Furloughs and Pay Cuts Hit the The Los Angeles Times

The parent company of The Los Angeles Times is furloughing 40 employees and cutting the pay of senior managers in an effort to make up for losses brought on by a pandemic-related decline in advertising revenue. "Due to the unexpected effects of Covid-19, our advertising revenue has nearly been eliminated," said a memo to the staff from Chris Argentieri, the president of California Times, the publishing company that includes The LA Times and The San Diego Union-Tribune. The furloughed employees do not work in the newsroom. They could be out for as long as 16 weeks, and it is possible that they will be laid off at the end of the furlough period. As part of the austerity plan, pay for senior editorial and business managers at The LA Times and The Union-Tribune will be reduced by as much as 15% for 3 months, and 401(k) matches will be suspended. The cuts do not apply to union employees who belong to the NewsGuild. Argentieri said that company leaders would meet with union representatives to address "cost-saving initiatives."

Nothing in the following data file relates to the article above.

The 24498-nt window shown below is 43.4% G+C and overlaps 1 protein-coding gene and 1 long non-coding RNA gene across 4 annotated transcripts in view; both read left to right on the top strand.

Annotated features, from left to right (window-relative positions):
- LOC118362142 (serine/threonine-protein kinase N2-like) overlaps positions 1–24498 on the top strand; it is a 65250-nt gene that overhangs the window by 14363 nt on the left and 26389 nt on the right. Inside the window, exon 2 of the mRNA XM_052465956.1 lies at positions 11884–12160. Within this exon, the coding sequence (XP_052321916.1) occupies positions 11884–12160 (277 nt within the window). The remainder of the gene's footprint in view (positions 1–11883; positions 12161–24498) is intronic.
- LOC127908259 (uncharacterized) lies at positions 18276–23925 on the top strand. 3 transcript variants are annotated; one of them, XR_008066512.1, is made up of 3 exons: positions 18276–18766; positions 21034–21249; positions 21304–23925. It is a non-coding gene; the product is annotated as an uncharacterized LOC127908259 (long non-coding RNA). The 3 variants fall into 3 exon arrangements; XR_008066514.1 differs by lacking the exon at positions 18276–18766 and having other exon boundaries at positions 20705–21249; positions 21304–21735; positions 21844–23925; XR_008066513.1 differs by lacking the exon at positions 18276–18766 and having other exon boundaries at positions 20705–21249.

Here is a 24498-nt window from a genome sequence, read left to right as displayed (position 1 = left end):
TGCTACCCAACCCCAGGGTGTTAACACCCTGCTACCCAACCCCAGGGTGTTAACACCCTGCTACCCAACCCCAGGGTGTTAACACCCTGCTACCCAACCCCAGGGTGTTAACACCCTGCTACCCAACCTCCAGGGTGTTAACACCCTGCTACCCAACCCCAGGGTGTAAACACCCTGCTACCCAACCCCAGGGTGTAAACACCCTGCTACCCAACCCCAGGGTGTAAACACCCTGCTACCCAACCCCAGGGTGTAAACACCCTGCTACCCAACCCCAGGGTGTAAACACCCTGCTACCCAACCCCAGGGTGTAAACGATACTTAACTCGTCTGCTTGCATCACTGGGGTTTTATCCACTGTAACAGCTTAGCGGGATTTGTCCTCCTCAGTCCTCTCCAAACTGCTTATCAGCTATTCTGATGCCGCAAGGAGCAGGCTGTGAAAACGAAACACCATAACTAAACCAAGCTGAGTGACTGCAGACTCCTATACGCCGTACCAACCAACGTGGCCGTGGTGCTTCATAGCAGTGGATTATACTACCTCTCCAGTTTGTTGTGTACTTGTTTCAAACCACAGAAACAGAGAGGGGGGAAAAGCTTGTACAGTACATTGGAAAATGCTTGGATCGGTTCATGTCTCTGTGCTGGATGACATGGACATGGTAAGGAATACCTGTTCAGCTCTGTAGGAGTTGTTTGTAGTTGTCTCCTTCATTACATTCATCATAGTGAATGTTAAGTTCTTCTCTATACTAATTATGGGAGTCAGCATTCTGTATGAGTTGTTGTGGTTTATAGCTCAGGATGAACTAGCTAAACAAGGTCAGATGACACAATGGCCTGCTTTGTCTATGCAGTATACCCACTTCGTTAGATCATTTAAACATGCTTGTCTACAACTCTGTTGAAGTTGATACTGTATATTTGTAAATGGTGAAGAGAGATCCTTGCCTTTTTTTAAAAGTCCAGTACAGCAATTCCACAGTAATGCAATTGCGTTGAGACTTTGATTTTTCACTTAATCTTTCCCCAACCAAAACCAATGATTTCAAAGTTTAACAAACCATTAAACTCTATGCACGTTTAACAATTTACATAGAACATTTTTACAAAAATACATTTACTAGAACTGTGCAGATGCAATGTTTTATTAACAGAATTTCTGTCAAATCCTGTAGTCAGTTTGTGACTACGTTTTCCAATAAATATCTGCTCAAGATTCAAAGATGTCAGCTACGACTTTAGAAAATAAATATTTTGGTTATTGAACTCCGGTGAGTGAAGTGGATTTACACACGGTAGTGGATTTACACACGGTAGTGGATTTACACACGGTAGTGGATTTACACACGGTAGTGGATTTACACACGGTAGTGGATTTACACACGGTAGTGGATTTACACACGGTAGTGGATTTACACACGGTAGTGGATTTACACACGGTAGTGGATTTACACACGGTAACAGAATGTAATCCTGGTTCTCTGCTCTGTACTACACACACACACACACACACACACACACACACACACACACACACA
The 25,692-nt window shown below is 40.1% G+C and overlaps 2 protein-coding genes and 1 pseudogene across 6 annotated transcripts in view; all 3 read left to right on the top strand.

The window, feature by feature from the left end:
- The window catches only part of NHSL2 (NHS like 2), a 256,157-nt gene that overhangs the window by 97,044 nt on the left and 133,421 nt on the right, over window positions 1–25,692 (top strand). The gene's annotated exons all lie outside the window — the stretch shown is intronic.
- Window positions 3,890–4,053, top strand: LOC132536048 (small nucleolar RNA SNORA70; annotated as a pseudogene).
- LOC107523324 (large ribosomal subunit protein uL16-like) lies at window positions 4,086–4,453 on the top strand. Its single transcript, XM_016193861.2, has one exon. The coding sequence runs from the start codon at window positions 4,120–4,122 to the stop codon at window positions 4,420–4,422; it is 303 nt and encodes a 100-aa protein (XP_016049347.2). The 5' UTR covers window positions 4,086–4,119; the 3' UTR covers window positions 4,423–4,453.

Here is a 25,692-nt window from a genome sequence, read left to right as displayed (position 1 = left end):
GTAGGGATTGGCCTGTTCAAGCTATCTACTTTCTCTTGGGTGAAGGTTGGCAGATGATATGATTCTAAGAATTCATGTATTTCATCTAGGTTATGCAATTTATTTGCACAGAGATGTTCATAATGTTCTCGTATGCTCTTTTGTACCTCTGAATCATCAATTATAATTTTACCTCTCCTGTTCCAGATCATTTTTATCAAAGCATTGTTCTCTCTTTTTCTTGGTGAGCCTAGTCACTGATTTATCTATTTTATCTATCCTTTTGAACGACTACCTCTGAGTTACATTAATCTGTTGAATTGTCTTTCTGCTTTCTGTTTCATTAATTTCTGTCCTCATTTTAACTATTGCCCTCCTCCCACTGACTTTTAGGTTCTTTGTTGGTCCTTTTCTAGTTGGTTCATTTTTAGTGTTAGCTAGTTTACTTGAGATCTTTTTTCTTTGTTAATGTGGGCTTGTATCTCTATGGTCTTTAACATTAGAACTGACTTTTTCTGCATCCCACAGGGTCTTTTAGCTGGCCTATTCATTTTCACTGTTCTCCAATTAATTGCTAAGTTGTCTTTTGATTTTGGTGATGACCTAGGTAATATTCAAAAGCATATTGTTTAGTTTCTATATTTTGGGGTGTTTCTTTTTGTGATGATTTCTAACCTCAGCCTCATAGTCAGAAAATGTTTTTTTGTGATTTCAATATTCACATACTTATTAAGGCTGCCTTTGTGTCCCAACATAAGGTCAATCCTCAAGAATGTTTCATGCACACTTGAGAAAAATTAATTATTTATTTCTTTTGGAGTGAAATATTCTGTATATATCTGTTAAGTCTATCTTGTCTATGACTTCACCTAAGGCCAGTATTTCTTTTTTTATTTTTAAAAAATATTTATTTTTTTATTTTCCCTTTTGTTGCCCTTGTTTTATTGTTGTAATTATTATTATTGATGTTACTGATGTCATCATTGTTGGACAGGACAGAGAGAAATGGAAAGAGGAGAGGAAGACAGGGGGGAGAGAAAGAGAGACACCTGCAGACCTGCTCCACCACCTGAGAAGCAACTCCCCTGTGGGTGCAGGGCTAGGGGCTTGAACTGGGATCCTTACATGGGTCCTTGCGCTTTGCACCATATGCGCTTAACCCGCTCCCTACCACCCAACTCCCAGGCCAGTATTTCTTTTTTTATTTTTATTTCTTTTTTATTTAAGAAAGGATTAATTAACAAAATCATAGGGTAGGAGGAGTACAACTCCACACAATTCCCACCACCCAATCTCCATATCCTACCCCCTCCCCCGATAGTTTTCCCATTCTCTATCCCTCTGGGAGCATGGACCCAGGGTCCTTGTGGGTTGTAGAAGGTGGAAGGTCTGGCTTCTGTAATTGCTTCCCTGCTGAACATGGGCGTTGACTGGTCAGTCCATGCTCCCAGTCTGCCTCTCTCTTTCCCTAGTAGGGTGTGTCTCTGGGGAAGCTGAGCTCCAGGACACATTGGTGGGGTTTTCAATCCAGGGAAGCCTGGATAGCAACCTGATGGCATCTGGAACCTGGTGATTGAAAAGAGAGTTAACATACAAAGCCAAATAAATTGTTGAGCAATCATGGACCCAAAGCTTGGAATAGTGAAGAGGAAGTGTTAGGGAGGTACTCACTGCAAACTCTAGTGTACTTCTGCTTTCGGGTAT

Facebook to Notify Users Who Have Engaged with Harmful COVID-19 Posts

Facebook Inc. has announced that it would start notifying users who had engaged with false posts about COVID-19, which could cause physical harm, such as drinking bleach to cure the virus, and connect them to accurate information. The social media giant, which also owns photo-sharing network Instagram and messaging app WhatsApp, said it has been battling to control large volumes of misinformation, such as posts that say physical distancing will not curb the disease. Facebook has taken an uncharacteristically aggressive stance on false coronavirus posts, with Chief Executive Mark Zuckerberg saying hoaxes about the virus pose more of a threat to users than political falsehoods, which it generally permits.

Influencers Think Twice About Posts

As the coronavirus pandemic moved across the United States, the stock market plunged and many of the country's businesses closed, a major platform for social media influencers had a rosier message: "Good news in consumer shopping trends!" With online business now crucial for many brands whose futures are threatened by store closings, the sell itself has become a delicate dance. Some companies have barred any mention of the coronavirus or Covid-19 in influencer posts, even if the ads are about staying at home or taking care of family. Some agencies have recommended that influencers working at home should portray products in everyday clothing and that images should feel "bright and cheerful."

Trump Wanted a Radio Show, but He Didn't Want to Compete with Limbaugh